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ESAblawg is an educational effort by Keith W. Rizzardi. Correspondence with this site does not create a lawyer-client relationship. Photos or links may be copyrighted (but used with permission, or as fair use). ESA blawg is published with a Creative Commons License.

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florida gators... never threatened!

If you ain't a Gator, you should be! Alligators (and endangered crocs) are important indicator species atop their food chains, with sensitivity to pollution and pesticides akin to humans. See ESA blawg. Gator blood could be our pharmaceutical future, too. See ESA musing.

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Follow the truth.

"This institution will be based on the illimitable freedom of the human mind. For here we are not afraid to follow truth wherever it may lead, nor to tolerate any error so long as reason is left free to combat it." -- Thomas Jefferson to William Roscoe, December 27, 1820.

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Thanks, Kevin.

KEVIN S. PETTITT helped found this blawg. A D.C.-based IT consultant specializing in Lotus Notes & Domino, he also maintains Lotus Guru blog.

« No recourse: the limitations of the Migratory Bird Treaty Act | Main| Like the millions of unnamed species, the unpublished case law is out there... »

The ESA and the Bureau of Reclamation: water vs. wildlife?

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Reed D. Benson, Dams, Duties, and Discretion: Bureau of Reclamation Water Project Operations and the Endangered Species Act, 33 Colum. J. Envtl. L. 1 (2008).
    Citing recent Supreme Court's decision in National Association of Home Builders (NAHB) v. Defenders of Wildlife, which limited the application of ESA's §7 to discretionary federal agency actions, this article examines the applicability of §7 to U.S. Bureau of Reclamation (USBR) projects.  The author opines that continued "applicability of §7 to Reclamation projects is an issue of huge importance for several reasons," including "survival and recovery of many species in the West."  (As readers of this ESAblawg know, the application of ESA §7 to Reclamation in the California Bay-Delta has repeatedly generated cases and discussion.)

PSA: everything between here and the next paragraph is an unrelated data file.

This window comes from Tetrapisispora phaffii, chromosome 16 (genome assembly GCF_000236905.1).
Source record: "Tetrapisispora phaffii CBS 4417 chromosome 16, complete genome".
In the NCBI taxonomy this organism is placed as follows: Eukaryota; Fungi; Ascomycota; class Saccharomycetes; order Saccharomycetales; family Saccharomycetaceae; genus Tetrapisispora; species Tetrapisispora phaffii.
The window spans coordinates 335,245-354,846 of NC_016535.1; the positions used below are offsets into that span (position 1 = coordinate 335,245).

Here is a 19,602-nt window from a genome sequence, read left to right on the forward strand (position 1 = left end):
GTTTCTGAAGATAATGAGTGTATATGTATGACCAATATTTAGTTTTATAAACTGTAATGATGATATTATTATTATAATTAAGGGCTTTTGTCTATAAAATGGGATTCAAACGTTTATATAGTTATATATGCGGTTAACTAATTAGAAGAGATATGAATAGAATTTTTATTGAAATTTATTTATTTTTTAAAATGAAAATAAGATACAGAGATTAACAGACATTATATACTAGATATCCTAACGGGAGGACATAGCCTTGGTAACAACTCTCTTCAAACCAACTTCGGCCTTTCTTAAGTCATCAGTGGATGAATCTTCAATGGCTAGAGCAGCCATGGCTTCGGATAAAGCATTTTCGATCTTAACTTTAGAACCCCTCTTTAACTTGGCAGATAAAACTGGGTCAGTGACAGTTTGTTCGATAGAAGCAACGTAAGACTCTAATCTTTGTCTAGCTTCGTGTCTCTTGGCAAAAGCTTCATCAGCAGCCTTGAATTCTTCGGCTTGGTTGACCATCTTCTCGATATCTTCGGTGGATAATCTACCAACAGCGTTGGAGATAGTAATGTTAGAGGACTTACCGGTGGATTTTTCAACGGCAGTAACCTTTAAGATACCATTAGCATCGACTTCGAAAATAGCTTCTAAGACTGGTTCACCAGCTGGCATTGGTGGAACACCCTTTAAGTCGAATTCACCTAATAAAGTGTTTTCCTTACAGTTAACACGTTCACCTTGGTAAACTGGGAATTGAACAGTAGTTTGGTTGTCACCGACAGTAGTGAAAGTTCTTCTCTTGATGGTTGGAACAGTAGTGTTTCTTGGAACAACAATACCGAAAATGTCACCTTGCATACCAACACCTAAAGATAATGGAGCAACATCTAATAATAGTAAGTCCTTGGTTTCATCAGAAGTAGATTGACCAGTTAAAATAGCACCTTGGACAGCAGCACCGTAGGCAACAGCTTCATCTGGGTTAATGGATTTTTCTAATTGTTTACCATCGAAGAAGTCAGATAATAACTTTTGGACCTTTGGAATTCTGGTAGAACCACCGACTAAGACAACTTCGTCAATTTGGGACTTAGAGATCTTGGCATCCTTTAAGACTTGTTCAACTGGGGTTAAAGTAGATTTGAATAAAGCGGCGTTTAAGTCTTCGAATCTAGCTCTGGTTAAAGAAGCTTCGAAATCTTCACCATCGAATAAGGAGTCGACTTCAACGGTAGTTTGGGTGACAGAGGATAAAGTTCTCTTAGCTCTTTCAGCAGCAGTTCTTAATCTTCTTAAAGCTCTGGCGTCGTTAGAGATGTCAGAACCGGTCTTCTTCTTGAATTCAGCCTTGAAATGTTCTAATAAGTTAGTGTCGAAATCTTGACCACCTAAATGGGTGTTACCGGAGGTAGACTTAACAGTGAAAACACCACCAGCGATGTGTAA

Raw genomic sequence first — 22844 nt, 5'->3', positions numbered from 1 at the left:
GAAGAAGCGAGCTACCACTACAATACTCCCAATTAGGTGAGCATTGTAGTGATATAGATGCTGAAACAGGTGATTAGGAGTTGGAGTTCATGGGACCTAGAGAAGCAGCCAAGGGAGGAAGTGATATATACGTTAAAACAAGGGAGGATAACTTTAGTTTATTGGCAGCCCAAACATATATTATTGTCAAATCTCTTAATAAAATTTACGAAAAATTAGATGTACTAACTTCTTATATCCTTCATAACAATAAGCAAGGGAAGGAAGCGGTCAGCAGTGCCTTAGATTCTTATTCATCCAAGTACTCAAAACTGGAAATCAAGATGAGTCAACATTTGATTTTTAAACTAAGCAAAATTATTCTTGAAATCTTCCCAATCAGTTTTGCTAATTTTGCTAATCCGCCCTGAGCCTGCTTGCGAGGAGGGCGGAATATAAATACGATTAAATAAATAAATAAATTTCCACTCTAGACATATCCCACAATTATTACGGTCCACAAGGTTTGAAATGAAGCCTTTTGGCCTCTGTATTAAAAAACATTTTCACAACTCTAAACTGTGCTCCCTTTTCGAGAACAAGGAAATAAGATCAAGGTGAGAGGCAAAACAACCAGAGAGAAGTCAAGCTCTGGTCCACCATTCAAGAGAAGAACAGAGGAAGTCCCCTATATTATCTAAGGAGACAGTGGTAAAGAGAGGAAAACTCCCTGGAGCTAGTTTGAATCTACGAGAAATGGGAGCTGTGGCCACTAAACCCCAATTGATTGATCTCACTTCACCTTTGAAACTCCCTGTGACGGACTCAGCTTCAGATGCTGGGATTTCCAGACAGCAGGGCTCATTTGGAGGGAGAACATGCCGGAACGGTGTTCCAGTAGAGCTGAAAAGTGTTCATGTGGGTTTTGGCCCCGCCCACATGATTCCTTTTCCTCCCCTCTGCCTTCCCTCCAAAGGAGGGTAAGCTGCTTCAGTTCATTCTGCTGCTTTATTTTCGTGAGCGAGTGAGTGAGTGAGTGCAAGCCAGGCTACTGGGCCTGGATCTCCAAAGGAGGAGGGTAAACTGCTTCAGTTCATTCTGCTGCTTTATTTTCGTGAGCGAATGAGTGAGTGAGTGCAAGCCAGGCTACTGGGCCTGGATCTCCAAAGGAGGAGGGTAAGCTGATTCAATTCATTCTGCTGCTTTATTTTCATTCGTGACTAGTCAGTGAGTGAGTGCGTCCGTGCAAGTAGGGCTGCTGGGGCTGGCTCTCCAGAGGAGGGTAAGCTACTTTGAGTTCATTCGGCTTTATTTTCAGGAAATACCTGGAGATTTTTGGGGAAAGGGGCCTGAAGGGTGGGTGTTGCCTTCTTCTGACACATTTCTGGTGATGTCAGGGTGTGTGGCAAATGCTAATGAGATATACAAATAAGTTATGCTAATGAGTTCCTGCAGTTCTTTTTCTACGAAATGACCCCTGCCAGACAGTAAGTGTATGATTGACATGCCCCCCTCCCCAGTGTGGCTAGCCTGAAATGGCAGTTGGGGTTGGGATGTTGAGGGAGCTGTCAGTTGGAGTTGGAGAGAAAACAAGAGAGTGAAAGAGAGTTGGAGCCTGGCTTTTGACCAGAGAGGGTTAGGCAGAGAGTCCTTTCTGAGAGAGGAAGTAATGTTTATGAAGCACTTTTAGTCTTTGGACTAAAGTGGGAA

Section §7(a)(2) of the ESA requires each federal agency "to ensure that any action authorized, funded, or carried out" by it, is not likely to jeopardize a listed species or designated critical habitat.  Although the Section does not contain a limitation, the ESA implementing rules provide that § 7 applies "to all actions in which there is discretionary federal involvement or control."  In NAHB, the Court upheld this limitation.
    Looking forward, the author outlines numerous reasons why USBR projects should be considered discretionary and thus, subject to §7.  Significantly, the article warns that excluding Reclamation projects "from §7 consultation and no-jeopardy requirement . . . could mean extinction in the wild for the Rio Grande silvery minnow and serious trouble for other species whose survival depends on adequate water from a USBR project."  The author concludes that if government is not "'free to preserve the fish,'" then "that would represent a loss of existing protection for species affected by USBR projects, an unwarranted extension of the Court's recent decision in NAHB, and a rollback of a statute whereby Congress made saving species from extinction the highest of national priorities."

Submission by Contributing Author Yelizaveta Batres.